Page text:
Preparing Professional Development

Posted March 30, 2008 by mmcateer
Categories: Uncategorized

I used the Web 2.0 , in order to create a graphic organizer that outlined important Issues you must address when peraring for Instructional Technology Professional Development Check it out!


Issues to Address when Preparing for Instructional Technology Professional Development

Posted March 30, 2008 by mmcateer
Categories: Uncategorized

Adult Learning Process and Needs

  • They seek out learning opportunities
  • The process is individual
  • Develop a “felt Need” for participants
  • Learn best through direct participation
  • Organize activities that ensure success
  • Immediate application
  • Realistic Situations (role play, demonstrations, case studies)
  • Informal learning environment (refreshment breaks, behavioral guidelines, immersed in the educational process)
  • Variety of teaching methods (through senses-promotes retention)
  • Guidance, not grades-adults benefit from encouragement of their capabilities as learners, fear humiliation-don’t use as an example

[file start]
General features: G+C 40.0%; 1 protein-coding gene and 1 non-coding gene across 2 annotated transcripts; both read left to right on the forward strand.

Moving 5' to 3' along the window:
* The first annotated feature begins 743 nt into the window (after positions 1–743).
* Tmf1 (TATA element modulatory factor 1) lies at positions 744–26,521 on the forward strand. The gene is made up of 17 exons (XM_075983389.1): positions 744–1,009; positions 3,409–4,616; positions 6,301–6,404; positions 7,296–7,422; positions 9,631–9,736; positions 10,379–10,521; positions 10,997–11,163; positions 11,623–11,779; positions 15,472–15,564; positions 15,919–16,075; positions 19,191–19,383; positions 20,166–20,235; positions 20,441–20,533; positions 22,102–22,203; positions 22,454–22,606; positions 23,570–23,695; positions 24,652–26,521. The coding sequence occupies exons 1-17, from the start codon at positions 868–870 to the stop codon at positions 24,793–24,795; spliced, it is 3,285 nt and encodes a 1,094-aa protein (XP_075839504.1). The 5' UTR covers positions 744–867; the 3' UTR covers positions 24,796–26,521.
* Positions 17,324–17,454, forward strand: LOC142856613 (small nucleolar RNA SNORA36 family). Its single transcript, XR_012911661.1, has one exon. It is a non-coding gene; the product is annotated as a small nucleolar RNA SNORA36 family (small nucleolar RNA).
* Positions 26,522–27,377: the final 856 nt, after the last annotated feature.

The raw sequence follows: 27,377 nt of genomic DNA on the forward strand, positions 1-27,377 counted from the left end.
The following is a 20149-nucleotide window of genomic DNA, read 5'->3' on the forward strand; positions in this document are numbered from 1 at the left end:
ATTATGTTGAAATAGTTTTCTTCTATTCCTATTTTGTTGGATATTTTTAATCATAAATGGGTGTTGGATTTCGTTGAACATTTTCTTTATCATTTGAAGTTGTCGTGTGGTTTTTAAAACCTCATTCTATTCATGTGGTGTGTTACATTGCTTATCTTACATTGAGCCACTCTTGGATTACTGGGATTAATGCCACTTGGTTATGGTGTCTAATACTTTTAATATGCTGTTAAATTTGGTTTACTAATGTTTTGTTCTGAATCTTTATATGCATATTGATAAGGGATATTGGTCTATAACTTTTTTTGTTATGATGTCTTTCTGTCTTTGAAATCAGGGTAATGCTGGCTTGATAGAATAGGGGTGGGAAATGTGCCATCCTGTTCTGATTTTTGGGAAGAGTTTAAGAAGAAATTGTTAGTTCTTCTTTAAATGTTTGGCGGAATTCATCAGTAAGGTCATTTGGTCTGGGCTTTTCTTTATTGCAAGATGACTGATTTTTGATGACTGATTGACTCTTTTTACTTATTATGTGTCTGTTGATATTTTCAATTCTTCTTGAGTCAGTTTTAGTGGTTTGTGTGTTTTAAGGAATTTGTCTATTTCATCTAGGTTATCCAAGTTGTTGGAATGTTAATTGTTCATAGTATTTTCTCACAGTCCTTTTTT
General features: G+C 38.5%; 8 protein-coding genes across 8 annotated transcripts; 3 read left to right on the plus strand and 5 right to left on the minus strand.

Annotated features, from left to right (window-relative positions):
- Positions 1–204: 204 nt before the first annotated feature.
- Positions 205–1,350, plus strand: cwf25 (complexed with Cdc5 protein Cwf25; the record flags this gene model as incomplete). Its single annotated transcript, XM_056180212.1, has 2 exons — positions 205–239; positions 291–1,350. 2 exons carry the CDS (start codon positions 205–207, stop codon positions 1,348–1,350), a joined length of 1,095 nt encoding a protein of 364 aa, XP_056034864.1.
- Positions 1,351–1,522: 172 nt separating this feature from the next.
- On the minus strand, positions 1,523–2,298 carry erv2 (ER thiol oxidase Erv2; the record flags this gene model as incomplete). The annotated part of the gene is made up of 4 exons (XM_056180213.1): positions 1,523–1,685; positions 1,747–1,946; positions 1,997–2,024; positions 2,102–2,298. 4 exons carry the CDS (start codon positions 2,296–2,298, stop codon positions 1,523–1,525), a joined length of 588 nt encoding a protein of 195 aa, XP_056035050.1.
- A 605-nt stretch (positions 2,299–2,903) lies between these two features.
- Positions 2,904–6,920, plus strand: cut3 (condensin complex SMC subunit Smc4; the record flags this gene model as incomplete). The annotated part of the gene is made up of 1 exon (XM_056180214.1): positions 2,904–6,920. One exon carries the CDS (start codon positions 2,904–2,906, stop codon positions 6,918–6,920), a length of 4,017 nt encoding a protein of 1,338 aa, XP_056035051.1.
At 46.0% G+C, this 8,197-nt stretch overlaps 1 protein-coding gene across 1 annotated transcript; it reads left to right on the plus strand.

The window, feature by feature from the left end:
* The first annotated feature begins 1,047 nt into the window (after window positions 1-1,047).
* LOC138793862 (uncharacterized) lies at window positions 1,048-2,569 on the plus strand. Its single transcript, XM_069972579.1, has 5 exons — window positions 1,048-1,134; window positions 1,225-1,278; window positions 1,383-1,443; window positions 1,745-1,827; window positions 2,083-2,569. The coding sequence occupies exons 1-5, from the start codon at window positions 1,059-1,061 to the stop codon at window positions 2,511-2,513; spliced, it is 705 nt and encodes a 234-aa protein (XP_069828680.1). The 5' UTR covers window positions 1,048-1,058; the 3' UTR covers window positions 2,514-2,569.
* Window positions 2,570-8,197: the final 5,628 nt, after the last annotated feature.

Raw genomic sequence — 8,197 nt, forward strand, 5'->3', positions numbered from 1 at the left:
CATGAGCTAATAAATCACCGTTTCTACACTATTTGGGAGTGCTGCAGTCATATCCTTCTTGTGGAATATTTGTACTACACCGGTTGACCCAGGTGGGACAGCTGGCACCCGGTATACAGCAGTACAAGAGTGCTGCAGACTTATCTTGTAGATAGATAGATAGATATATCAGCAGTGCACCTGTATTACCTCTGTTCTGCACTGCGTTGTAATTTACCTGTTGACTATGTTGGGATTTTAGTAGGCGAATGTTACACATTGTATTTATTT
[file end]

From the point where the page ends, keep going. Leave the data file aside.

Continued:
• Safety-Trust in the competence, make self experience clear-introduce self safe and confident in teacher, trust in relevance of objectives, point out how objectives  by learning needs and recourse assessment, four learners at a table large enough for their materials, physical and social safety. Start with a simple, clear, and relativity easy task before advancing to more complex. Sequence and reinforcement

Need for Professional Development

  • Analysis of student date and identification of student learning needs
  • Statement of what teachers need to know and be able to do to address student learning needs—Teacher needs assessment—WWW question (Who as needers, what as needs, who as definers
  • Description of teacher knowledge and skills necessary to assess student learning needs
  • Aligned with the expressed needs of teachers from large samples and indicators
  • National standards are aligned with PD,  addressing teachers needs, opportunities for sharing experiences, reflection, and construction of knowledge and skills

Learning Outcomes and related indicators which address the need for the

  • Outcome defined in terms of participants mastery of new knowledge and skills (their application or exit slip)
  • Strategies to ensure full participation
  • Clear expectations
  • Description of links between professional dev. And others
  • Focus on higher order teaching strategies to increase the use of those strategies in the classroom
  • Study groups and teacher networks enhance the experience-involves teachers from the same subject, grade, or school
  • Frequent and coherent to enable positive change in performances